Ananthaswamy explores the minds of individuals suffering from a variety of complex neuropsychological conditions through emotionally layered and in-depth interviews. The book follows Ananthaswamy as he accompanies a body integrity identity disorder (BIID) sufferer to Asia for an amputation, sits in the living room of a couple battling with the daily heartbreak of Alzheimer’s, stands with a woman with schizophrenia at the same spot where she nearly ended her own life years earlier, visits a man on a farm in France whose epilepsy brought about pleasant seizures, and even attempts to induce an out-of-body illusion in himself to better understand the experience.
THE MAN WHO WASN’T THERE made a huge media splash when it came out in hardcover last August, launching with a fascinating conversation between Ananthaswamy and Terry Gross on NPR’s Fresh Air. The book received outstanding coverage in Wall Street Journal, Washington Post, People, Entertainment Weekly, Nature, Popular Science, Men’s Journal, Forbes, Discover, and many others.
If you are like me and like to read true stories regarding psychological and neurological disorders then you will want to check out this book. I found this book to be an very thought-provoking, intriguing read. I was had heard of and was kind of familiar with BIID (body integrity identity disorder) but if asked I could not really describe to you what this disorder is all about. This disorder really fascinated me. The way that sufferers experience depression towards their healthy limbs because they feel that the limbs are foreign objects that need to be removed. The fact that there are surgeons out there that will remove these limbs for BIID patients is what shocked me the most. Well that and the transformation that these people have after the surgery of being a "normal" person with an happy outcome for life as if they had just been born for the first time.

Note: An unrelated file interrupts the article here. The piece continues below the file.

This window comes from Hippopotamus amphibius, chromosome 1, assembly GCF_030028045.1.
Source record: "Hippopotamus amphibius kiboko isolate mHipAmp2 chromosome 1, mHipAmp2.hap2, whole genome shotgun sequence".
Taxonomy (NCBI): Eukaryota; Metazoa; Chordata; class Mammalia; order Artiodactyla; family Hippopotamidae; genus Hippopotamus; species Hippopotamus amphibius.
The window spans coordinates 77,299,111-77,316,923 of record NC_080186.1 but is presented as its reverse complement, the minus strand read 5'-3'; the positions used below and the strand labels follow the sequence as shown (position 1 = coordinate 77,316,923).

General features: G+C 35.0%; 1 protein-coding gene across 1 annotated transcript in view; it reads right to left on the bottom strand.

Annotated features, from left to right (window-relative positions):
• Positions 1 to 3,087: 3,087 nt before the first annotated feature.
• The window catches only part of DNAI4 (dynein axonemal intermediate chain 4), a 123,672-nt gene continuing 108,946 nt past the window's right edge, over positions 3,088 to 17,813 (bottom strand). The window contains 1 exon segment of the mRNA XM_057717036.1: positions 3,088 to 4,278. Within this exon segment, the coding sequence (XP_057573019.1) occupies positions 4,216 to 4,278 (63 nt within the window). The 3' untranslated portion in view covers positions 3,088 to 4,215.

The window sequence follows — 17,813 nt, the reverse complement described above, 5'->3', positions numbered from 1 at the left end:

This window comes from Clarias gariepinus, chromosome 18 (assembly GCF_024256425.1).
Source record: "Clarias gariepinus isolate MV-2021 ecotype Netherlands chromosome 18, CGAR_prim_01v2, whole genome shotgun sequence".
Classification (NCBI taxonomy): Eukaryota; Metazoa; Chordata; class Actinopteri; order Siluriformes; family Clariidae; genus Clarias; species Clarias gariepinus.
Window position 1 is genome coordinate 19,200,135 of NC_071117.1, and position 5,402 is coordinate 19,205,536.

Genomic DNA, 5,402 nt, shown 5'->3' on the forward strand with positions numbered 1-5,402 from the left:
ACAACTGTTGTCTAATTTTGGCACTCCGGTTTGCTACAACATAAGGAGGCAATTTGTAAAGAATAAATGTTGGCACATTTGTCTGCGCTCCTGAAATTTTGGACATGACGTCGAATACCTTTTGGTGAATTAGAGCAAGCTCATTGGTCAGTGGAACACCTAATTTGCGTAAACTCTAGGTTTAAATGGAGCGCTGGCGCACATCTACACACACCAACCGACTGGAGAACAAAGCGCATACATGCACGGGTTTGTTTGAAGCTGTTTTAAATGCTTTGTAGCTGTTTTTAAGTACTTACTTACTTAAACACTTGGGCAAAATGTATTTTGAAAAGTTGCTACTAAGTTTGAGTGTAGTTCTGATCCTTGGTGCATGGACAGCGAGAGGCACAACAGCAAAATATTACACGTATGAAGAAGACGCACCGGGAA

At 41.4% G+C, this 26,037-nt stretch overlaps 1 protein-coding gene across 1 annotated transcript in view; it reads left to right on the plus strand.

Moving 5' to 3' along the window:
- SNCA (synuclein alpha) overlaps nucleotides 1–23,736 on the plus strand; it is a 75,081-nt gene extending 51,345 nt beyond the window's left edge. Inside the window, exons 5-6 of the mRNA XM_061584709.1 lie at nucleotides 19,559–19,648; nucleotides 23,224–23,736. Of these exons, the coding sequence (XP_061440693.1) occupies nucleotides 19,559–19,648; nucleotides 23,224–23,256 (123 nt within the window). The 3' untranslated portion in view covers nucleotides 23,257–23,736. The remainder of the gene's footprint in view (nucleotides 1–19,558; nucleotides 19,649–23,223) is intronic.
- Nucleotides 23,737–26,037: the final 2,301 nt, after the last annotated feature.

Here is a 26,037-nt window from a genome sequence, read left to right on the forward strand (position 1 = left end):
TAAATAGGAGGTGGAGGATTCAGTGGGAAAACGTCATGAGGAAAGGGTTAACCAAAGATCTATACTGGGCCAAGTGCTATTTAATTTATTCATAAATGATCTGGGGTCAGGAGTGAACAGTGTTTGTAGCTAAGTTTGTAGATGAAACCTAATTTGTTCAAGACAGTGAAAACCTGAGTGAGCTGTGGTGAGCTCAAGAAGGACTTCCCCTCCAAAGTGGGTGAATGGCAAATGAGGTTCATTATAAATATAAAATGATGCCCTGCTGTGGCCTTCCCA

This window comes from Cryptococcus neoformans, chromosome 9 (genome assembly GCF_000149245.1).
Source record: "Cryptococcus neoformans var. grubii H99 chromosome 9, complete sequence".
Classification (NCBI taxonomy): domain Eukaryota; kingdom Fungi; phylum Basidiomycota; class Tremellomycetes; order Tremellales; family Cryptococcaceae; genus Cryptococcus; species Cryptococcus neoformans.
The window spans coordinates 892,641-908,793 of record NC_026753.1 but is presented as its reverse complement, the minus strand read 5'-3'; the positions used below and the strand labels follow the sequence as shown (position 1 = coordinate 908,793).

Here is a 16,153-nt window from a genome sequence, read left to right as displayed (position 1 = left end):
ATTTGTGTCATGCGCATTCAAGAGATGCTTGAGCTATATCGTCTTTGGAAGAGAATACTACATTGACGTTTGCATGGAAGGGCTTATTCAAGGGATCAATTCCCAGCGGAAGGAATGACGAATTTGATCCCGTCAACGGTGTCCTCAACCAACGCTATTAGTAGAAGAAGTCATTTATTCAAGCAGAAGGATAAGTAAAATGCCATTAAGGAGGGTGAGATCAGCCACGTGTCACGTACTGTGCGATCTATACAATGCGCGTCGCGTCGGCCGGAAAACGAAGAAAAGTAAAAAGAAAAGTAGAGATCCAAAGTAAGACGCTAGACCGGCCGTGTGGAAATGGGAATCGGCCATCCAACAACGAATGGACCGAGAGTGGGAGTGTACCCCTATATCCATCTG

Mr. Ananthaswamy also explorers in this book Alzheimer's, Schizophrenia, Depersonalization, Out-of-body experiences, and Ecstatic epilepsy. Again, some of these disorders I am not familiar about. So I learned a lot about these disorders while reading this book. I found the stories sad but at the same time I am glad that more and more people are bring to light these disorders and the people suffering from them are not the exception. Therefore, the need to help is greater. Although, as I was reading this book there were times when Mr. Ananthaswamy would get to explaining the disorder or quote a reference that seemed to be over my head with words that I had never heard of. I would have to re-read sections. Overall, this book is well edited and could be a table top book or one for a book club discussion.